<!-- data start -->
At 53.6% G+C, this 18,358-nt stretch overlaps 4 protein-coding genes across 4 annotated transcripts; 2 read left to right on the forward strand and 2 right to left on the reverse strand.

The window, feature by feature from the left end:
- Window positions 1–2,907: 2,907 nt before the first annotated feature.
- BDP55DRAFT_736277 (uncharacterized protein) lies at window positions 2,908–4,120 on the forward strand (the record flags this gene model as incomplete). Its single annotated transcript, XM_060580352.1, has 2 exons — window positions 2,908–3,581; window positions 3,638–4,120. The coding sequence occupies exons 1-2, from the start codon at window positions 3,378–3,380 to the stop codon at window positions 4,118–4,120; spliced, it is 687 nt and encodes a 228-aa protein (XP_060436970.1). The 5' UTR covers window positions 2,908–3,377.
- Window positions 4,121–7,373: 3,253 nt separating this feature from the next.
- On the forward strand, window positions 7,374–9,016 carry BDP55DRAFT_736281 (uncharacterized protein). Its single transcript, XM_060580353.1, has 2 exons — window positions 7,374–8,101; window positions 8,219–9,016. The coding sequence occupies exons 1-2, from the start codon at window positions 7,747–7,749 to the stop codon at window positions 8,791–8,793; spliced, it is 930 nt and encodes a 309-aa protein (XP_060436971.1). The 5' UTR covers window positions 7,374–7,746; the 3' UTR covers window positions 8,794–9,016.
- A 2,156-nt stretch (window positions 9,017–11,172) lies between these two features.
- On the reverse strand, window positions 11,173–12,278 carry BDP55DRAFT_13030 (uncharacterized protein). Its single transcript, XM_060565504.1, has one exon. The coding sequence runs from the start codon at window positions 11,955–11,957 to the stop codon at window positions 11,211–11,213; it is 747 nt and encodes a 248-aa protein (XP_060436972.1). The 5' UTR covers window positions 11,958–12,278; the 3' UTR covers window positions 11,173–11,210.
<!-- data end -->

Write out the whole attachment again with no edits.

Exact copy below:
At 53.6% G+C, this 18,358-nt stretch overlaps 4 protein-coding genes across 4 annotated transcripts; 2 read left to right on the forward strand and 2 right to left on the reverse strand.

The window, feature by feature from the left end:
- Window positions 1–2,907: 2,907 nt before the first annotated feature.
- BDP55DRAFT_736277 (uncharacterized protein) lies at window positions 2,908–4,120 on the forward strand (the record flags this gene model as incomplete). Its single annotated transcript, XM_060580352.1, has 2 exons — window positions 2,908–3,581; window positions 3,638–4,120. The coding sequence occupies exons 1-2, from the start codon at window positions 3,378–3,380 to the stop codon at window positions 4,118–4,120; spliced, it is 687 nt and encodes a 228-aa protein (XP_060436970.1). The 5' UTR covers window positions 2,908–3,377.
- Window positions 4,121–7,373: 3,253 nt separating this feature from the next.
- On the forward strand, window positions 7,374–9,016 carry BDP55DRAFT_736281 (uncharacterized protein). Its single transcript, XM_060580353.1, has 2 exons — window positions 7,374–8,101; window positions 8,219–9,016. The coding sequence occupies exons 1-2, from the start codon at window positions 7,747–7,749 to the stop codon at window positions 8,791–8,793; spliced, it is 930 nt and encodes a 309-aa protein (XP_060436971.1). The 5' UTR covers window positions 7,374–7,746; the 3' UTR covers window positions 8,794–9,016.
- A 2,156-nt stretch (window positions 9,017–11,172) lies between these two features.
- On the reverse strand, window positions 11,173–12,278 carry BDP55DRAFT_13030 (uncharacterized protein). Its single transcript, XM_060565504.1, has one exon. The coding sequence runs from the start codon at window positions 11,955–11,957 to the stop codon at window positions 11,211–11,213; it is 747 nt and encodes a 248-aa protein (XP_060436972.1). The 5' UTR covers window positions 11,958–12,278; the 3' UTR covers window positions 11,173–11,210.